- Trouble walking
Diagnosing Brain & Spinal Tumors
If you experience symptoms that suggest a brain or spinal cord tumor, there are a number of diagnostic tests you can take. These include:
Physical Exam - Your doctor will assess your overall health. You will be tested for fever, high blood pressure and swollen lymph nodes.
Neurological (or “neuro) Exam - You will answer questions and perform tests that check brain, spinal cord, and nerve function. Are you walking normally? How well do your muscles, senses, and reflexes work?
Visual Field Exam - This exam will check your field of vision—the total area in which you can see objects. How much you can see when looking straight ahead? How much you can see in all other directions while staring straight ahead? Any loss of vision may be a sign of a tumor affecting the parts of the brain that affect eyesight.
Gene Testing - If you have a family history of brain tumors, your doctor may recommend tests for an inherited syndrome.
Your doctor may also recommend that you have one or more imaging tests of your brain.
Imaging Tests for Brain Cancer
Commonly used scans to find a brain or spinal cord tumor:
MRI (Magnetic Resonance Imaging) – This test uses nuclear magnetic resonance to take detailed pictures of the brain. During this test a dye called gadolinium is usually injected into a vein. It collects around the cancer cells so they show up brighter in the picture.
Perfusion MRI- This test may also be done during the MRI to look at blood flow in the tumor and may help differentiate tumor from treatment effects.
Magnetic Resonance Spectroscopy - This test may also be done during the MRI. MRS is used to diagnose tumors based on their chemical make-up.
CT scan - This X-ray test creates detailed cross-sectional images of your brain and spinal cord. The CT scanner takes many pictures as it rotates around you to create detailed images of the soft tissues in the body. This is usually done in emergency situations and if the patients cannot have a MRI.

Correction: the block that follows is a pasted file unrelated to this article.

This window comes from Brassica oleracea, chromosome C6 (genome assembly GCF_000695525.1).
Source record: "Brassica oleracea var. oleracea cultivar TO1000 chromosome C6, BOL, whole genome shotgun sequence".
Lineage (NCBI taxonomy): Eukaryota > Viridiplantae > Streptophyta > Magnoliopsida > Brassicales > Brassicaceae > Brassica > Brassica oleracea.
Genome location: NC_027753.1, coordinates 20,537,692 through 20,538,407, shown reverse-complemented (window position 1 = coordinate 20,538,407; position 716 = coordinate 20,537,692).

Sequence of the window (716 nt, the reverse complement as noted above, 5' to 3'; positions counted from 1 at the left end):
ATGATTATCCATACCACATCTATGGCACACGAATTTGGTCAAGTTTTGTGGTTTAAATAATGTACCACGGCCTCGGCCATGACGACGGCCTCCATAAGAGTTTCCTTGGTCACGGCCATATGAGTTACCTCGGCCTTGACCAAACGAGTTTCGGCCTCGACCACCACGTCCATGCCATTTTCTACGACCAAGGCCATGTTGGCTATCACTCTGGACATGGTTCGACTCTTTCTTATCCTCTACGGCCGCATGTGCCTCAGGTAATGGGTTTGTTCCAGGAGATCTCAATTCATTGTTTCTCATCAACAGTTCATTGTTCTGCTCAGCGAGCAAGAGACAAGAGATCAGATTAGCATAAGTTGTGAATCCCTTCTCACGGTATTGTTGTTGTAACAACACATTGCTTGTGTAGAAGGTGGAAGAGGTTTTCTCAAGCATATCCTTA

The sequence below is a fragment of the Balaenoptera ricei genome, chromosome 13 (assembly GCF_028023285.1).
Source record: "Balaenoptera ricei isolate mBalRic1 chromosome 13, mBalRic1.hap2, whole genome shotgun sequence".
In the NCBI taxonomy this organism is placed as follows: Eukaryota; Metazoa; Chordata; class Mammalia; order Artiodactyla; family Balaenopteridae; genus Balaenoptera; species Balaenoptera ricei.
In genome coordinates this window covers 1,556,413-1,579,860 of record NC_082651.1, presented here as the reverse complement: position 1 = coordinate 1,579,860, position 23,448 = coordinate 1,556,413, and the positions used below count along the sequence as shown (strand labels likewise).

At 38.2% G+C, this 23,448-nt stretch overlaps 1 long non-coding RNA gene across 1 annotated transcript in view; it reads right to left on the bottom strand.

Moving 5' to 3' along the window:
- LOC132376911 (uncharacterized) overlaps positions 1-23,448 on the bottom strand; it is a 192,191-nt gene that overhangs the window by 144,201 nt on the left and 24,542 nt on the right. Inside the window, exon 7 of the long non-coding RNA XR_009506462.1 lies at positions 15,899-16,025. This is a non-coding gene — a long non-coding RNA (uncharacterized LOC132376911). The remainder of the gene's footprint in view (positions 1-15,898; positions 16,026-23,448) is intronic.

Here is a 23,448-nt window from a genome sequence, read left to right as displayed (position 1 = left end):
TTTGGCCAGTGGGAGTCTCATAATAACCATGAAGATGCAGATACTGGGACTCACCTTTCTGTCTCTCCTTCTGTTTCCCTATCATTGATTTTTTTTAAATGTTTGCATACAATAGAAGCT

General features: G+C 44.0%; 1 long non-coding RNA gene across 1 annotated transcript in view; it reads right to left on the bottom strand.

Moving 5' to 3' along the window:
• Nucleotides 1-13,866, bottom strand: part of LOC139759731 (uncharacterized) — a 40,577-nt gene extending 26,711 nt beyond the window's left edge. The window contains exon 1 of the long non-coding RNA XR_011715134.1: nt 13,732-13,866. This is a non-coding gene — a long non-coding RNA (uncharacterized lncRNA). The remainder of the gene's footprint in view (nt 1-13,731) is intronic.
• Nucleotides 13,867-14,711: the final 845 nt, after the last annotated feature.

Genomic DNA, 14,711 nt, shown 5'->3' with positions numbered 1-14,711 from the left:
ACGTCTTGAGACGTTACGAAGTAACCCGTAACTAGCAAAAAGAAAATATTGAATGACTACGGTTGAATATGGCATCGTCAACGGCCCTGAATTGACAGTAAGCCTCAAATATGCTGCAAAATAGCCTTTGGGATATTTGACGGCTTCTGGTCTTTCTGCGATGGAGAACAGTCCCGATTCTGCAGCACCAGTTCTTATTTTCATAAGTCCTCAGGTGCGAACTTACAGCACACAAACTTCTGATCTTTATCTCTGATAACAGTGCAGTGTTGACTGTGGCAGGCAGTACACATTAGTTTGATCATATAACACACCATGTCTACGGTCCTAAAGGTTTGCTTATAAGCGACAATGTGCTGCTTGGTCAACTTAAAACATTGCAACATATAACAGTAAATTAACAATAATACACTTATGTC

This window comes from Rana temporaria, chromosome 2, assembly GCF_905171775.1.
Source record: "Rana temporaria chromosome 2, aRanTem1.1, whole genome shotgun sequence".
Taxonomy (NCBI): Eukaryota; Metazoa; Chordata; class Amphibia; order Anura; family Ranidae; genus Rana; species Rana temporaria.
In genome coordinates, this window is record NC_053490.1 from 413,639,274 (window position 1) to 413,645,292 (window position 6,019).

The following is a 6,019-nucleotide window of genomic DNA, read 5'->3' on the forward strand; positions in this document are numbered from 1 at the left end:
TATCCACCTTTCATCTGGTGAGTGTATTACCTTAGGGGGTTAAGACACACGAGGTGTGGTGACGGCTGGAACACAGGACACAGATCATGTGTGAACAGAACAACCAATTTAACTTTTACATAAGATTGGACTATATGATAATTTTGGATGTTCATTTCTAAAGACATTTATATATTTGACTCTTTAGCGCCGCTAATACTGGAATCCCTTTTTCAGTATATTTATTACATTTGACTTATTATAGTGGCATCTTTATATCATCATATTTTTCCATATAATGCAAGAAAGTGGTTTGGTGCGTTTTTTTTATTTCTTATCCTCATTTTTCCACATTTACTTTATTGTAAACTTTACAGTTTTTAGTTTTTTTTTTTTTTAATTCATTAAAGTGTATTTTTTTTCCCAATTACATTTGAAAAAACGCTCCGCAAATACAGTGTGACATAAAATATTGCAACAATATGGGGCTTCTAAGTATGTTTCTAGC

PET Scan - During this test a small amount of radioactive dye (often glucose (sugar)) is injected into a vein. The scanner rotates around the body and makes a picture of where glucose is being used. Malignant tumor cells use more glucose than normal cells since they are more active, so in the pictures they look brighter.
SPECT Scan - This test creates a 3-D picture of the brain. First, a small amount of a radioactive dye is injected into a vein or inhaled through the nose. Where cancer cells are growing, there will be increased blood flow and more chemical reactions (metabolism). These areas show the dye and look brighter in the picture. This scan may be done just before or after a CT scan.
Angiogram - This test uses X-rays to looks at blood vessels and the flow of blood in the brain. It is rarely used today.
If a tumor is found, surgery is often the next step. Surgery is used to both diagnose (with a biopsy) and treat brain cancer.
A team of specialists will work together to treat a brain or spinal cord tumor. This team can include a neurosurgeon, neuro-oncologist, radiation oncologist, medical oncologist, neurologist, and endocrinologist. These doctors will discuss your tumor and treatment options as a team. Your options will depend on the type and size of tumor, whether it is benign or malignant, its location, and how far it has spread.
After getting advice from one team, you may want to get a second opinion from another team. A second opinion can help you learn your options and gain a better sense of what to do.
Several types of treatment are used to treat brain or spinal cord tumors. These include surgery, radiation therapy, chemotherapy, or a wearable device. A number of experimental targeted molecular therapies and vaccines or drugs designed to stimulate the immune system are undergoing investigation in clinical trials. Medications may be used to manage symptoms, such as headaches, swelling around the tumor or seizures.